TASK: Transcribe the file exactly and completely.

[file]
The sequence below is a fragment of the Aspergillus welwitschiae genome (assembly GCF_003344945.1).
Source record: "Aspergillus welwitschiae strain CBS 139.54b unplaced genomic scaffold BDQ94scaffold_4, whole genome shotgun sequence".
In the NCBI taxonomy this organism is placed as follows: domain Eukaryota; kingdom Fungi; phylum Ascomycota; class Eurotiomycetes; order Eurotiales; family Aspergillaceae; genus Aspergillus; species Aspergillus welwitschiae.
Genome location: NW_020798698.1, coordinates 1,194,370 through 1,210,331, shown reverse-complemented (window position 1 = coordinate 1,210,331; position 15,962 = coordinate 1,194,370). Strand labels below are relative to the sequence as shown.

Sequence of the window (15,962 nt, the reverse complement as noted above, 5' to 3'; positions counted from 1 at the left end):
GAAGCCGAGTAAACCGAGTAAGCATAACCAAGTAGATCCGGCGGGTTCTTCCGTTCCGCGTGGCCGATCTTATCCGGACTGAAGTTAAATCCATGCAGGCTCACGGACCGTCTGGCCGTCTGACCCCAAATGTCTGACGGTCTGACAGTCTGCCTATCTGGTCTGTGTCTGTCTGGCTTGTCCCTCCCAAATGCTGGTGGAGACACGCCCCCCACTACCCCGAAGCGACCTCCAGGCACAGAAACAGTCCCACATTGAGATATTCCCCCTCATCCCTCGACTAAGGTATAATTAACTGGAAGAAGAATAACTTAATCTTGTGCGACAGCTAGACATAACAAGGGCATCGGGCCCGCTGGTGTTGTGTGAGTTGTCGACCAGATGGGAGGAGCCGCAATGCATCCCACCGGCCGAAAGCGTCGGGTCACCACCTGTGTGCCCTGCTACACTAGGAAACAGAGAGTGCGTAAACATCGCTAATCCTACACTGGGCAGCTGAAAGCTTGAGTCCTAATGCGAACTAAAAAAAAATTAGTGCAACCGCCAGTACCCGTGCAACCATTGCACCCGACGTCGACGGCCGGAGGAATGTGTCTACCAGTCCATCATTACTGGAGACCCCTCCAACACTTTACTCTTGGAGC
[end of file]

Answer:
The sequence below is a fragment of the Aspergillus welwitschiae genome (assembly GCF_003344945.1).
Source record: "Aspergillus welwitschiae strain CBS 139.54b unplaced genomic scaffold BDQ94scaffold_4, whole genome shotgun sequence".
In the NCBI taxonomy this organism is placed as follows: domain Eukaryota; kingdom Fungi; phylum Ascomycota; class Eurotiomycetes; order Eurotiales; family Aspergillaceae; genus Aspergillus; species Aspergillus welwitschiae.
Genome location: NW_020798698.1, coordinates 1,194,370 through 1,210,331, shown reverse-complemented (window position 1 = coordinate 1,210,331; position 15,962 = coordinate 1,194,370). Strand labels below are relative to the sequence as shown.

Sequence of the window (15,962 nt, the reverse complement as noted above, 5' to 3'; positions counted from 1 at the left end):
GAAGCCGAGTAAACCGAGTAAGCATAACCAAGTAGATCCGGCGGGTTCTTCCGTTCCGCGTGGCCGATCTTATCCGGACTGAAGTTAAATCCATGCAGGCTCACGGACCGTCTGGCCGTCTGACCCCAAATGTCTGACGGTCTGACAGTCTGCCTATCTGGTCTGTGTCTGTCTGGCTTGTCCCTCCCAAATGCTGGTGGAGACACGCCCCCCACTACCCCGAAGCGACCTCCAGGCACAGAAACAGTCCCACATTGAGATATTCCCCCTCATCCCTCGACTAAGGTATAATTAACTGGAAGAAGAATAACTTAATCTTGTGCGACAGCTAGACATAACAAGGGCATCGGGCCCGCTGGTGTTGTGTGAGTTGTCGACCAGATGGGAGGAGCCGCAATGCATCCCACCGGCCGAAAGCGTCGGGTCACCACCTGTGTGCCCTGCTACACTAGGAAACAGAGAGTGCGTAAACATCGCTAATCCTACACTGGGCAGCTGAAAGCTTGAGTCCTAATGCGAACTAAAAAAAAATTAGTGCAACCGCCAGTACCCGTGCAACCATTGCACCCGACGTCGACGGCCGGAGGAATGTGTCTACCAGTCCATCATTACTGGAGACCCCTCCAACACTTTACTCTTGGAGC